BMI is a useless crutch  

There is probably no other number which has become so much engrained in our medical psyche as the BMI. This relation of bodyweight over height squared is the human equivalent of a meat stamp: if it's below 25 you are the prime cut which every health insurer wants on his client list. Bring it above 30 and you are a fat and soon-to-be sick bum whom nobody wants to talk to, unless your name is John Candy. In our society where we determine the winner of a Formula-1 race with millisecond precision, we accept being stamped at-risk with the accuracy of 20/100 vision (20/20 being the normal, and 20/200 being the cut-off for legal blindness). 

The problem with BMI is, it doesn't differentiate between muscle and fat tissue, which makes a body-builder look fat, and bad, on the chart. BMI also doesn't tell you where your fat resides, on your buttocks or on your waist. The latter is certainly worse for your health than the former. Still BMI is THE number to judge you by. Maybe not any more. 

Krakauer and Krakauer have developed a new measure from looking at the numbers of the National Health and Nutrition Examination Survey (NHANES) 1999-2004, and correlating those numbers with the death statistics. They wanted to blend weight, height and body shape into a more informative indicator of disease risk. Which is why they called it A Body Shape Index, ABSI. They also wanted this number to be easy to calculate from parameters which everyone can measure. Which is why the ABSI only calls for waist circumference to be measured in addition to the BMI's parameters of height and weight. I won't bore you with the details of statistical development of this ABSI, but suffice it to say, it's been done beautifully and very thoroughly. Then, after adjusting for other known risk factors, such as age, smoking, diabetes, blood pressure and cholesterol, the authors correlated BMI, WC and ABSI with death. While WC and BMI didn't show any correlation ABSI was strongly correlated. That's surprising, given the relatively short follow-up period of 5 years. 

Of course, there area lot more questions to be answered before the ABSI will make it into medicine's hall of fame. The most important: Does lowering the ABSI translate into increasing health, or improving risk or extending lifespan? 

So, be prepared for quite some time to pass before your doctor tells you that your ABSI requires some serious attention. Once that happens, you might remember this post and look up the time that has passed between its publication and your encounter with the ABSI in a medical environment. You will then see that medical science grinds slowly. But ultimately it grinds.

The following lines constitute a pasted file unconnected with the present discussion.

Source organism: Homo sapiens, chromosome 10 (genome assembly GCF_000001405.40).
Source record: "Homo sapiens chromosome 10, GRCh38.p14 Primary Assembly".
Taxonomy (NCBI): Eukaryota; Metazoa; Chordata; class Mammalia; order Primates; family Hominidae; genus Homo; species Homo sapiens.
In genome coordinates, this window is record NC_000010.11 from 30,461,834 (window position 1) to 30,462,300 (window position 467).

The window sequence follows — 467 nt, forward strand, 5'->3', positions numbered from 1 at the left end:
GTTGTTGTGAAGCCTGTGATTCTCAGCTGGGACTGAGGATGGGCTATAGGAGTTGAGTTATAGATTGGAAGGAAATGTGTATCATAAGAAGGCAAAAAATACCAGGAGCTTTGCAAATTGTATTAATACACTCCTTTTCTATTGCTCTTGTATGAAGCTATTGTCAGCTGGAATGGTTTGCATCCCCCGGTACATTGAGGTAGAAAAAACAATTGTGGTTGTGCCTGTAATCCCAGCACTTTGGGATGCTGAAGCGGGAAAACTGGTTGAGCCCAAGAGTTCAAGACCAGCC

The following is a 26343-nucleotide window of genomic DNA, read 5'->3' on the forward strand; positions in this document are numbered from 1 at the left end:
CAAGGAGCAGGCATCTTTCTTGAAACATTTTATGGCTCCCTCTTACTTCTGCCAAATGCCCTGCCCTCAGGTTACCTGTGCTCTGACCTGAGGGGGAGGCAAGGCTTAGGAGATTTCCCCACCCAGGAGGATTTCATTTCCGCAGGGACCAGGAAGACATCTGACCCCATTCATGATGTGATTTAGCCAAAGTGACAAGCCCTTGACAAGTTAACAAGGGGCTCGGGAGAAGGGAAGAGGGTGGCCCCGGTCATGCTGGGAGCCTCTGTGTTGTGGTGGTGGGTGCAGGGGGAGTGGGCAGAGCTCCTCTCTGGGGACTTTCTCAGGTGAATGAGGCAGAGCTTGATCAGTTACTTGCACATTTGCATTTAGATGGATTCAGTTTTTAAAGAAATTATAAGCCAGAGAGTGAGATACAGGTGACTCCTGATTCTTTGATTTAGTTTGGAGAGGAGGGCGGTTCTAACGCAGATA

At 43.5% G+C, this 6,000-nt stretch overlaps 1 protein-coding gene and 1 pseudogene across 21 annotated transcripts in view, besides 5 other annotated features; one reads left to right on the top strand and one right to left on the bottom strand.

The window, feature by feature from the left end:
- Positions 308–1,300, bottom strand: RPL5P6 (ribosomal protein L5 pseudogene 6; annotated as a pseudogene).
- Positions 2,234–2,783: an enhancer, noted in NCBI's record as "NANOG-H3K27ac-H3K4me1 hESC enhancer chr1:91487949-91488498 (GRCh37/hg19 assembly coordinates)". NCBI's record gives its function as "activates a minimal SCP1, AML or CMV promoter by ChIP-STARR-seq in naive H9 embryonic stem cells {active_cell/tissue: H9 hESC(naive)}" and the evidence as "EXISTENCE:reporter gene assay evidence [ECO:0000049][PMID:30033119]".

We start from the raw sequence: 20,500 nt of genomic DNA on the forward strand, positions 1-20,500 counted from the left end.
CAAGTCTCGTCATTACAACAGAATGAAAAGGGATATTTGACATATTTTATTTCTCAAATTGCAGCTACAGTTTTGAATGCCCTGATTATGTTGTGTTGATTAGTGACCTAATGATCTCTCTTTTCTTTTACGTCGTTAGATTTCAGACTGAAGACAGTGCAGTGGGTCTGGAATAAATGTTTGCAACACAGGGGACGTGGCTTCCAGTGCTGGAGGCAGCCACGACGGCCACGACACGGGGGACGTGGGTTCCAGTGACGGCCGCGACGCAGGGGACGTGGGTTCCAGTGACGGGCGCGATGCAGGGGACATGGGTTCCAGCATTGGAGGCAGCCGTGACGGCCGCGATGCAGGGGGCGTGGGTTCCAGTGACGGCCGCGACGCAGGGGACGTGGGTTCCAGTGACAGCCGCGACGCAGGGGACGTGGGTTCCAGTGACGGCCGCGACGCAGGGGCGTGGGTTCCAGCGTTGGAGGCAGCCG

In this case, medical science might grind a little slower, because the ABSI isn't the brainchild of a biomedical or public health scientist. It's developer is an assistant professor in the Department of Civil Engineering of the City College of New York. 
Now, how can a civil engineer's index beat our beloved BMI when biomedicine's best brains have been laboring over a BMI replacement for years?
Great potential for a Semmelweis effect, don't you think?  [tweet this]. 


1. Routh CH: On the Causes of the Endemic Puerperal Fever of Vienna. Medico-chirurgical transactions 1849, 32:27-40.
2. Alderman MH, Cohen HW: Dietary Sodium Intake and Cardiovascular Mortality: Controversy Resolved? Am J Hypertens 2012, 25(7):727-734.
3. Khaw K-T, Friesen MD, Riboli E, Luben R, Wareham N: Plasma Phospholipid Fatty Acid Concentration and Incident Coronary Heart Disease in Men and Women: The EPIC-Norfolk Prospective Study. PLoS Med 2012, 9(7):e1001255.
4. Siri-Tarino PW, Sun Q, Hu FB, Krauss RM: Meta-analysis of prospective cohort studies evaluating the association of saturated fat with cardiovascular disease. Am J Clin Nutr 2010, 91(3):535-546.


Routh CH (1849). On the Causes of the Endemic Puerperal Fever of Vienna. Medico-chirurgical transactions, 32, 27-40 PMID: 20895917

Alderman MH, & Cohen HW (2012). Dietary sodium intake and cardiovascular mortality: controversy resolved? American journal of hypertension, 25 (7), 727-34 PMID: 22627176

Khaw KT, Friesen MD, Riboli E, Luben R, & Wareham N (2012). Plasma Phospholipid Fatty Acid Concentration and Incident Coronary Heart Disease in Men and Women: The EPIC-Norfolk Prospective Study. PLoS medicine, 9 (7) PMID: 22802735

Siri-Tarino PW, Sun Q, Hu FB, & Krauss RM (2010). Meta-analysis of prospective cohort studies evaluating the association of saturated fat with cardiovascular disease. The American journal of clinical nutrition, 91 (3), 535-46 PMID: 20071648